But in a theological sense, theodicy concerns the question of why a/the God would ‘allow’ or ‘permit’ suffering. What is the meaning of evil in the face of an ultimate goodness? It does require a starting point of an acceptance of God as in some way objectively ‘real’ – although precisely what that means remains debatable.

Various answers have been formulated to address this question, they include ideas about the purposes of evil, and the nature of God’s will. All of these arguments have strengths and weaknesses, which are well addressed in relevant pieces of literature. In the next few posts I will ask some of the fundamental questions about the nature of God which help us get to the root of this problem – in particular I will ask if God should really be understood as ‘all powerful’ and ‘in control’, and also whether God can be said to be ‘unchanging’.

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Ford’s Model T began the mass availability era in cars, which are now in the market era.

Medical services, education, churches, and a variety of other institutions are experiencing a kind of existential crisis in the UK, and despite their obvious differences, there’s a common underlying cause for all of them.

Before the inevitable objection: yes of course the picture isn’t exactly the same everywhere: some places demonstrate the crisis much more distinctly than others, churches are an easy example, some have dwindled to next to nothing, others burst at the seams.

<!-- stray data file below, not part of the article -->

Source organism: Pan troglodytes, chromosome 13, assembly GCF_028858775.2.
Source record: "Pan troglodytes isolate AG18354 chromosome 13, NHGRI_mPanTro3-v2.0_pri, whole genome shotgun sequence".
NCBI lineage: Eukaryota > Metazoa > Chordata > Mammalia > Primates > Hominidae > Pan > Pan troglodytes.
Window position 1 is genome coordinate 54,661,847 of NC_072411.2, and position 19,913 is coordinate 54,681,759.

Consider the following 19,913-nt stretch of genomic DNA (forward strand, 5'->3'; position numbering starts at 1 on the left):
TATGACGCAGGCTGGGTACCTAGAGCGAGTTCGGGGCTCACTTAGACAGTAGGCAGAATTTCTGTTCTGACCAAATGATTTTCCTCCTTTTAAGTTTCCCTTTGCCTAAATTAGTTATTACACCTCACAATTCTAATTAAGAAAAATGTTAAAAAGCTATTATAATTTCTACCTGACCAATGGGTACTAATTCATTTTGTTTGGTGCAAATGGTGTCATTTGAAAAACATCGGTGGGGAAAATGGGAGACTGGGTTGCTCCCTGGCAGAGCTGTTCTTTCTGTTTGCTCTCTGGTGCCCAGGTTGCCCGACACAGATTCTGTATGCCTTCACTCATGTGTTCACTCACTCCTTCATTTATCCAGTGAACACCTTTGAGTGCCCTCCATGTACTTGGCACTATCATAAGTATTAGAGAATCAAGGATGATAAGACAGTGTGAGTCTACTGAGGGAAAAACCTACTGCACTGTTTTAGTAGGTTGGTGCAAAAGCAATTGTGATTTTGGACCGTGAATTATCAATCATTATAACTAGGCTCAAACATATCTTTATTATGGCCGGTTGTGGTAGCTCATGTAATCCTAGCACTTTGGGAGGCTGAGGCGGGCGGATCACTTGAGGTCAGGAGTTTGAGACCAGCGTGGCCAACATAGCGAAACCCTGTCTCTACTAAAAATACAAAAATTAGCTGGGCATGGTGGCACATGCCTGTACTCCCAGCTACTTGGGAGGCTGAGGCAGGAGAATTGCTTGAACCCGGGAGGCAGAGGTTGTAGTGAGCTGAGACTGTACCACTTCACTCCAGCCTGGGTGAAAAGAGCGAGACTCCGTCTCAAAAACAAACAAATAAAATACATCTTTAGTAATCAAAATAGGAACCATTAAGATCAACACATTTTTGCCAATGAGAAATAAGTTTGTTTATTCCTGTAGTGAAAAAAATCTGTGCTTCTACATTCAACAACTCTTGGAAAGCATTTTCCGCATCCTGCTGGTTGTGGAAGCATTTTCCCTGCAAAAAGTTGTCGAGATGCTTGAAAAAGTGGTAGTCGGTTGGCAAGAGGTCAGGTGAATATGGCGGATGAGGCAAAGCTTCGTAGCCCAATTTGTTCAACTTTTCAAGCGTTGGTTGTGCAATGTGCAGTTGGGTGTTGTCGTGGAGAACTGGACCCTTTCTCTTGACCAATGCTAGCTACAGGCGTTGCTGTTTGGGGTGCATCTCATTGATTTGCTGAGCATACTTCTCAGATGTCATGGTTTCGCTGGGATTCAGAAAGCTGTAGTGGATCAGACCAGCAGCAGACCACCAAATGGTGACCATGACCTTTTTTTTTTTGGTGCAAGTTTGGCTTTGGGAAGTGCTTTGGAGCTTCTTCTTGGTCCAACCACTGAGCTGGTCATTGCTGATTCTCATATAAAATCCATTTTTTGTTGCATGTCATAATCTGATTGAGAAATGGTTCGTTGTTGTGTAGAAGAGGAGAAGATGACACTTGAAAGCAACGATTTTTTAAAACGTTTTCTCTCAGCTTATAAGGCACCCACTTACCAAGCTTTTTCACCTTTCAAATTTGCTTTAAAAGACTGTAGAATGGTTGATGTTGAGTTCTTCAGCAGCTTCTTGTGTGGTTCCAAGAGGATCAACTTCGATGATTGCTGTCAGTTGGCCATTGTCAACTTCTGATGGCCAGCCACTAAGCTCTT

Across the board, proposed remedies abound, most of them involve resource, usually money, some of them seem to work, others demonstrably don’t – the same is true across the sectors.

What appears to be missing in some areas, perhaps most obviously the church, though, is a recognition that all of these institutions are dealing with the same set of problems. This set of problems arise from the fundamental paradigm shift from elite, through mass, to market. An easy way to demonstrate that shift is with education, even recently, education was very much something by and for the elite. That’s not to say that ‘ordinary’ people didn’t participate in education at all, of course they did. Ordinary people often learned to read and write, and some reaped the rewards of higher education to an extent, but fundamentally it was about the elite, they were the best educated, they had access to the best schools and the best universities. They had the capital (in all its various sorts).

With the era of industrialisation however, came a new need for mass education, and a new means of delivering it too – most notably it began to be made widely available free of charge. Slowly this filtered all the way through the education system, eventually becoming fulfilled only, I would say, in the second half of the 20th century. People like me, and others roughly categorised as Generation X, certainly experienced mass education, as did some of the Baby Boomers. But arguably, and this is a moot point I suppose, elite education was still phasing out for most of the 1960s, obviously it remains in pockets, as some private schools and ‘top tier’ universities demonstrate.